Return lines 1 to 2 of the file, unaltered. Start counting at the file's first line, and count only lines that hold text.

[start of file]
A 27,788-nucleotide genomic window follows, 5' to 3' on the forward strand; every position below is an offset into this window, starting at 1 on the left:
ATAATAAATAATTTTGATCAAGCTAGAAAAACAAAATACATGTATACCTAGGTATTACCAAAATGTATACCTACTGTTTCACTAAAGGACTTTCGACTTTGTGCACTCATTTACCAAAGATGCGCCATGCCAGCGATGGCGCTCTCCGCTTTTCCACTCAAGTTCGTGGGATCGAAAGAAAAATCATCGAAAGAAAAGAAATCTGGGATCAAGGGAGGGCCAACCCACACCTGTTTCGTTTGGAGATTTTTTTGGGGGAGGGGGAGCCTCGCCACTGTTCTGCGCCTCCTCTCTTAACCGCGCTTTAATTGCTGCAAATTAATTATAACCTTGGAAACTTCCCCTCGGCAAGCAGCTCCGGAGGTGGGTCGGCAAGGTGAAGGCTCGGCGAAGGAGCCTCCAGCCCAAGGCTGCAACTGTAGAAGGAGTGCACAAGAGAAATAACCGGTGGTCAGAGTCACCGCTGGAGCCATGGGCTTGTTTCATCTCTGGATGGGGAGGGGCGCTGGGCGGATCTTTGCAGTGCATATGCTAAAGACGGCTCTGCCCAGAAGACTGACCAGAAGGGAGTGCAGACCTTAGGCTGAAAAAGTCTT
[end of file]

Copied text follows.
A 27,788-nucleotide genomic window follows, 5' to 3' on the forward strand; every position below is an offset into this window, starting at 1 on the left:
ATAATAAATAATTTTGATCAAGCTAGAAAAACAAAATACATGTATACCTAGGTATTACCAAAATGTATACCTACTGTTTCACTAAAGGACTTTCGACTTTGTGCACTCATTTACCAAAGATGCGCCATGCCAGCGATGGCGCTCTCCGCTTTTCCACTCAAGTTCGTGGGATCGAAAGAAAAATCATCGAAAGAAAAGAAATCTGGGATCAAGGGAGGGCCAACCCACACCTGTTTCGTTTGGAGATTTTTTTGGGGGAGGGGGAGCCTCGCCACTGTTCTGCGCCTCCTCTCTTAACCGCGCTTTAATTGCTGCAAATTAATTATAACCTTGGAAACTTCCCCTCGGCAAGCAGCTCCGGAGGTGGGTCGGCAAGGTGAAGGCTCGGCGAAGGAGCCTCCAGCCCAAGGCTGCAACTGTAGAAGGAGTGCACAAGAGAAATAACCGGTGGTCAGAGTCACCGCTGGAGCCATGGGCTTGTTTCATCTCTGGATGGGGAGGGGCGCTGGGCGGATCTTTGCAGTGCATATGCTAAAGACGGCTCTGCCCAGAAGACTGACCAGAAGGGAGTGCAGACCTTAGGCTGAAAAAGTCTT